With the widespread use of bisphosphonates for the prevention and treatment of osteoporosis, a new side effect, osteonecrosis of the jaw, has emerged as a concern. A new "Perspective" piece in the New England Journal of Medicine (November 30) helps answer the question, "Osteonecrosis of the Jaw—Do Bisphosphonates Pose a Risk?" Osteonecrosis of the jaw is characterized by exposed bone in the mandible, maxilla, or palate, and is often associated with dental disease, dental surgery, oral trauma, periodontitis, and poor dental hygiene. The author points out that the first case of osteonecrosis associated with bisphosphonates was reported in 2003, nearly 10 years after the drugs were first approved. Most reported cases are associated with high-dose intravenous bisphosphonates given to control metastatic bone disease where the rate is reported from 1.3% to 7%. The average patient with osteonecrosis had been receiving intravenous bisphosphonate therapy for 1.5 to 3 years. Use of oral bisphosphonates to treat osteoporosis involves doses that are often 10 times lower than intravenous doses. Fewer than 50 cases of osteonecrosis of the jaw have been associated with oral bisphosphonates, or approximately 1 in 100,000 patient years. There is concern that with long-term use of oral bisphosphonates, the rate of osteonecrosis may increase in the future. Some have even suggested that osteoporosis patients take a "drug holiday" after 5 years of therapy to reduce the risk; however, the benefit of the strategy is unclear at this time. A routine dental evaluation is reasonable prior to starting bisphosphonates; however, there is no reason to stop the drugs prior to dental treatment. Some oral surgeons advocate temporarily withholding drugs if invasive dental care is needed, but given the very long half-life of these drugs, it is unclear whether temporary cessation will have any effect on reducing the risk of osteonecrosis, and more research is needed (N Eng J Med. 2006; 355:2278-2281).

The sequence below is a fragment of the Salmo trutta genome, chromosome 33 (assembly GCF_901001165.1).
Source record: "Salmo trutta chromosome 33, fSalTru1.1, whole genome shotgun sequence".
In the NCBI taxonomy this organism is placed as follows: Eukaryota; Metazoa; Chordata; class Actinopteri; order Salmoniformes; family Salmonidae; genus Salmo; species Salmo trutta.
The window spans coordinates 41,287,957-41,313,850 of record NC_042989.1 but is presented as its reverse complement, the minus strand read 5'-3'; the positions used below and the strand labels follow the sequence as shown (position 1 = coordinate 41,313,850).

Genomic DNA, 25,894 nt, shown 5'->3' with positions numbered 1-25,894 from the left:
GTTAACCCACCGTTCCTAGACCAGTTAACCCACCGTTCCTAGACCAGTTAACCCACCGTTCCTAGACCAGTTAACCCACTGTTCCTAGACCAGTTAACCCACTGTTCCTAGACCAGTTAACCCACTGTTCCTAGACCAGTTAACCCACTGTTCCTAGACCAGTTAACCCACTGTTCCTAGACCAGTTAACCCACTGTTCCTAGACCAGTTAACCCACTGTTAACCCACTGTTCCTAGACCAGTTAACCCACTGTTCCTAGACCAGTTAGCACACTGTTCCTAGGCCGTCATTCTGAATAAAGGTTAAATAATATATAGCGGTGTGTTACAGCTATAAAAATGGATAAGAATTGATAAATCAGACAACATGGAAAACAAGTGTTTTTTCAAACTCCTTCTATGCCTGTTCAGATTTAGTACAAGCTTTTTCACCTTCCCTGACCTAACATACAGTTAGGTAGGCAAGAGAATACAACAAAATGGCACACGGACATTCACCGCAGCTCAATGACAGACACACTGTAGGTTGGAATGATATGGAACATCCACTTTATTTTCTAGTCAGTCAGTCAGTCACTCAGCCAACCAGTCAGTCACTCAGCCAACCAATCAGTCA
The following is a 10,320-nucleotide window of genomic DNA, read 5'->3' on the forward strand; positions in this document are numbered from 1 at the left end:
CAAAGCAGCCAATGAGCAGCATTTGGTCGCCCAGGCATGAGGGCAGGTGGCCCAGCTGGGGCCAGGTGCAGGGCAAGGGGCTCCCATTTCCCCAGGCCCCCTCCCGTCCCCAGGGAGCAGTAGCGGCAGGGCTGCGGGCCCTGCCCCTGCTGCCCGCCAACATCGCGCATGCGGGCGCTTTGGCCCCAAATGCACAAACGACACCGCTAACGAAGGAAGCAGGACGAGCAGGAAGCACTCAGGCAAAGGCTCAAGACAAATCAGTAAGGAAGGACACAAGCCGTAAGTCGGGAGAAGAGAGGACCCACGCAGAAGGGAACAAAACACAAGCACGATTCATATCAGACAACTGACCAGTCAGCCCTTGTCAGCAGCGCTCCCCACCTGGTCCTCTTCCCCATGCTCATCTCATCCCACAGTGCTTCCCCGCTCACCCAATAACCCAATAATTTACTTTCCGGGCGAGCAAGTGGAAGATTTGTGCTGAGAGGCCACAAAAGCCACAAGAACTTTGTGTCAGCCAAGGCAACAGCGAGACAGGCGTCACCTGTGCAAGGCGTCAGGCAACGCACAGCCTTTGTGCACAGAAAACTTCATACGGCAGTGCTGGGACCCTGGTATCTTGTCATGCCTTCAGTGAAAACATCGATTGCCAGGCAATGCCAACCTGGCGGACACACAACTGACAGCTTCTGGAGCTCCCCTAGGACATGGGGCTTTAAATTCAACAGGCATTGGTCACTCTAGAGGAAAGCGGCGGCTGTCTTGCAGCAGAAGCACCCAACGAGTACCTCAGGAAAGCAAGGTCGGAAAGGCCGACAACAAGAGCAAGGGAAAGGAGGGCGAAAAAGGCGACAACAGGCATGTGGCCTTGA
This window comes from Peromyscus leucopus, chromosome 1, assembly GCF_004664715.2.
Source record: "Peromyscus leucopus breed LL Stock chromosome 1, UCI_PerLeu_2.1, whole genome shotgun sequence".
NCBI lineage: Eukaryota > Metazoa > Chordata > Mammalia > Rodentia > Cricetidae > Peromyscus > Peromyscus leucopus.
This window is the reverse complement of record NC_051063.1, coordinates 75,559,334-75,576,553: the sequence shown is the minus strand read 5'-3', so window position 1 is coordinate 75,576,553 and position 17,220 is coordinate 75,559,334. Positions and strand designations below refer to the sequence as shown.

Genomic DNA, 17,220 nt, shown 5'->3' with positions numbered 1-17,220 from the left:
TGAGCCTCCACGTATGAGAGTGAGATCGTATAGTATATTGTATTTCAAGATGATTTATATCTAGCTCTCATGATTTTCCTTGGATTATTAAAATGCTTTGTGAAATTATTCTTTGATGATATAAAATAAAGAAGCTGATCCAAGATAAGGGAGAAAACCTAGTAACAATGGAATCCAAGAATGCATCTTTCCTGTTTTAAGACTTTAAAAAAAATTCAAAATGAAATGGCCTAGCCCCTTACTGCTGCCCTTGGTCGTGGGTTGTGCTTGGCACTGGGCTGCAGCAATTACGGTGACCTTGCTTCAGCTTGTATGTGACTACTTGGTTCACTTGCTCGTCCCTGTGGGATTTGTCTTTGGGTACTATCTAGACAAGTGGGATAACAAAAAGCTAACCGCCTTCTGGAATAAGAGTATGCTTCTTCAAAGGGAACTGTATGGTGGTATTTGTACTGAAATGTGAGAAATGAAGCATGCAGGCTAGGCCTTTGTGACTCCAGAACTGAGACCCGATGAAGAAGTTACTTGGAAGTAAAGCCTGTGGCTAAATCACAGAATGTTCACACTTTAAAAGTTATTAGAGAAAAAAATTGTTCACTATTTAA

Beta-Blockers and Depression — Unlinked?